COLORADO, USA — In the midst of ongoing staffing and mail delivery issues for post offices in Colorado's high country, they're putting out the "Help Wanted" sign to attract more mail carriers.
The most urgent jobs to be filled are letter carriers, clerks and labor custodians. Carrier positions range between $19 - $20 an hour. First-day perks include immediate health benefits, paid holidays, paid leave, life insurance and 401K matching up to 5%.
In a news release, the post office said, "Our employees are our greatest asset, and we are investing in our new personnel by providing robust training and on-the-job support."
The high-country post offices participating in the job fair on April 20 from 10 a.m. - 2 p.m. include:
- Buena Vista Post Office, 110 Brookdale Ave., 81211
- Crested Butte Post Office, 217 Elk Ave. 81224
- Dillon Post Office, 500 Lake Dillon Dr., 80435
- Durango Post Office, 222 W. 8th St., 81301
- Edwards Post Office: 105 Edwards Village Blvd. Unit A101, 81632
- Golden Post Office: 1100 Johnson Rd., 80401
- Steamboat Springs Post Office: 200 Lincoln Ave., 80487
- Vail Post Office: 1300 N. Frontage Rd. W., 81657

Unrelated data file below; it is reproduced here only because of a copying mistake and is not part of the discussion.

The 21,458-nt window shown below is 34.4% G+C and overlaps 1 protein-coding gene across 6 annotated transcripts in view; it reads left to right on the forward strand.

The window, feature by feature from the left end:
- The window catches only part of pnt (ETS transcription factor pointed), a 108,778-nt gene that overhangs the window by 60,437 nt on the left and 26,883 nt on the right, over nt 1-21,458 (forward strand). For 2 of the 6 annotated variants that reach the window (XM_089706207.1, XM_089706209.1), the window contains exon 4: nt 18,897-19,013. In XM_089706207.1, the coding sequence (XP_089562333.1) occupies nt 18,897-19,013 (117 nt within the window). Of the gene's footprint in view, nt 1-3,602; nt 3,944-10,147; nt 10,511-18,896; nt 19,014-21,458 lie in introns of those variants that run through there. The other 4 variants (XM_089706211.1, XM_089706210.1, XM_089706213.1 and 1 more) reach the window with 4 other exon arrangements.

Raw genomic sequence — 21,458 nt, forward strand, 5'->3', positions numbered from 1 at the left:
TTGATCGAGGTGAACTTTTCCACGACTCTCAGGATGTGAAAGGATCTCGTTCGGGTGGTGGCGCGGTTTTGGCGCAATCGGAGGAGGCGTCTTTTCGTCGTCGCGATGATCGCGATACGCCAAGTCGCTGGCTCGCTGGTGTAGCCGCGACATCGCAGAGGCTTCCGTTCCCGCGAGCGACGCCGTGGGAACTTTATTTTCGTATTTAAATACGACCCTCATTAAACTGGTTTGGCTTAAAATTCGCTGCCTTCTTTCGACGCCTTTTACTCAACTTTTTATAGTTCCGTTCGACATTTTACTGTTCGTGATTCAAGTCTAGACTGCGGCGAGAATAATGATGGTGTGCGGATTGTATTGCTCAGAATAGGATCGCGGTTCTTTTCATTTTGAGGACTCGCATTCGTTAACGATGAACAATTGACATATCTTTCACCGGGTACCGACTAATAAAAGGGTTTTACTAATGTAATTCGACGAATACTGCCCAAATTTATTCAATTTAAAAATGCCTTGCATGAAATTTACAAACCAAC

Applications are also accepted online.
This is the second recruiting effort by the USPS in Colorado this year. Another job fair was held in February for 600 available positions in Jefferson and Adams counties.
Meanwhile, mountain community leaders said the mail situation has improved from several months ago.
"Mainly what we really tried to do was assist them by providing affordable housing, or temporary housing, which -- they took us up on a couple offers," said Philip Gonshak, interim county manager for Summit County. "Now we have two, as of today, USPS employees taking us up on affordable housing."
Housing, Gonshak said, has been a top priority for county, state and federal employees – like postal workers.
"It is absolutely mission critical to try and get employees affordable housing so we can fill some absolutely necessary and critical vacancies, not just at the post office but here in the county as well and the towns that are within it," he said.
A spokesperson said USPS has replaced highway contractors it lost this past winter, deployed staff from surrounding communities and hired some new staff in mountain towns
While USPS said service has stabilized, and there are no current backlogs, they still aren't fully staffed and are still looking to hire.
"We still don’t have any real communication from the postal service, which is frustrating, but anecdotally, I can say that the phone calls and emails to town hall have been greatly reduced," said Ryan Hyland, town manager for the town of Silverthorne.
"There are just some big structural issues that need to be addressed if we're going to see the level of service that mountain communities deserve that’s on par with the rest of the country," he said.
SUGGESTED VIDEOS: Colorado Guide